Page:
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Examination of water spray airborne coal dust capture with three wetting agents.
2013 SME Annual Meeting, February 24 - 27, Denver, Colorado, Preprint 13-022. Englewood, CO: Society for Mining, Metallurgy, and Exploration, Inc., 2013 Feb; :1-6
Water spray applications are one of the principal means of controlling airborne respirable dust in coal mines. Since many coals are hydrophobic and not easily wetted by water, wetting agents can be added to the spray water in an effort to improve coal wetting and assist with dust capture. In order to study wetting agent effects on coal dust capture, laboratory experiments were conducted with three wetting agents used by the coal industry on -325 mesh sized Pocahontas No. 3 coal dust. Significant differences in coal dust sinktimes were observed among the three wetting agents at water mixture concentrations of 0.05%, 0.1%, and 0.2%. The best wetting agent as identified by the coal dust sink test was only tested at the lowest 0.05% water mixture concentration and was found to have a negligible effect on spray airborne dust capture. Water spray airborne dust capture results for all three wetting agents tested at a 0.2% water mixture concentration showed that all three wetting agents exhibit similar but small improvements in dust capture efficiency as compared with water. These results indicate that the coal dust sink test may not be a good predictor for the capture of airborne dust. Additional research is needed to examine if the coal dust sink test is a better predictor of wetting agent dust suppression effects during cutting, loading, conveying, and dumping of coal products by comparison to airborne dust capture from sprays.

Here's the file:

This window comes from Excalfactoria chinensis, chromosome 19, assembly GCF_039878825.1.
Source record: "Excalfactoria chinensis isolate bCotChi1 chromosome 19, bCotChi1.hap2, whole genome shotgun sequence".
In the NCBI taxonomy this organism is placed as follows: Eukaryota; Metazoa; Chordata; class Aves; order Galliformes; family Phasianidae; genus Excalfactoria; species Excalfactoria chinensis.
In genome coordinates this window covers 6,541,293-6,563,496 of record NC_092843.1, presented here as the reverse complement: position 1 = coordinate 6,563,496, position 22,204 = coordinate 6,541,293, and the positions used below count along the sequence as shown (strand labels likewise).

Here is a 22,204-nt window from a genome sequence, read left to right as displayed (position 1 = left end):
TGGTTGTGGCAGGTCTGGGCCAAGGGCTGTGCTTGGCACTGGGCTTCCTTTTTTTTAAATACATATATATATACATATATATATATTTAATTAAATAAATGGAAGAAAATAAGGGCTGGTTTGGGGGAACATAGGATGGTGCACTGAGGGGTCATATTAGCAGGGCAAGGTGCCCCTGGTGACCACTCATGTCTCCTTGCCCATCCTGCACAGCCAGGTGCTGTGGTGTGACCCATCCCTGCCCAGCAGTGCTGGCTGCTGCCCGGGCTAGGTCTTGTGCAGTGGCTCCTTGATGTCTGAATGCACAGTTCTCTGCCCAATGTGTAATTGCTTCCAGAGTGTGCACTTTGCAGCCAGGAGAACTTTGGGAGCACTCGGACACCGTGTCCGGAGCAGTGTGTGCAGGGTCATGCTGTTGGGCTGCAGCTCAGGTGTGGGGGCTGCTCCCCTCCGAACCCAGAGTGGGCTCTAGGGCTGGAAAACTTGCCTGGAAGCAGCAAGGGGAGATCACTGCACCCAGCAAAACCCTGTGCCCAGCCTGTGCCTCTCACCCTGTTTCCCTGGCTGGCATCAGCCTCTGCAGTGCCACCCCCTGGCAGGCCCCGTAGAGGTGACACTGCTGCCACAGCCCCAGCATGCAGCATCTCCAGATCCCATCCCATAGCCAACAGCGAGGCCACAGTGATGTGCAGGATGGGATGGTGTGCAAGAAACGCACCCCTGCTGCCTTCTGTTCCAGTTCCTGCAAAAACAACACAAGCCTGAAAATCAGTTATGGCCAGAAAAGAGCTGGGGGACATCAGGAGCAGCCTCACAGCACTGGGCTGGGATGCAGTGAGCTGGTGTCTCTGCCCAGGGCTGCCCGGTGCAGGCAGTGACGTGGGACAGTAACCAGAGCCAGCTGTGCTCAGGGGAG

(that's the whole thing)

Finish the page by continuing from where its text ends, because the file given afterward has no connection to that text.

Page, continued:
Mining-industry; Underground-mining; Coal-mining; Safety-research; Air-contamination; Air-quality; Coal-dust; Respirable-dust; Spraying-equipment; Sprays; Hydrophobic-bonds; Dust-control; Dust-control-equipment; Dust-collection; Laboratory-testing; Control-methods; Airborne-dusts
2013 SME Annual Meeting, February 24 - 27, Denver, Colorado, Preprint 13-022
Page last reviewed: September 2, 2020
Content source: National Institute for Occupational Safety and Health Education and Information Division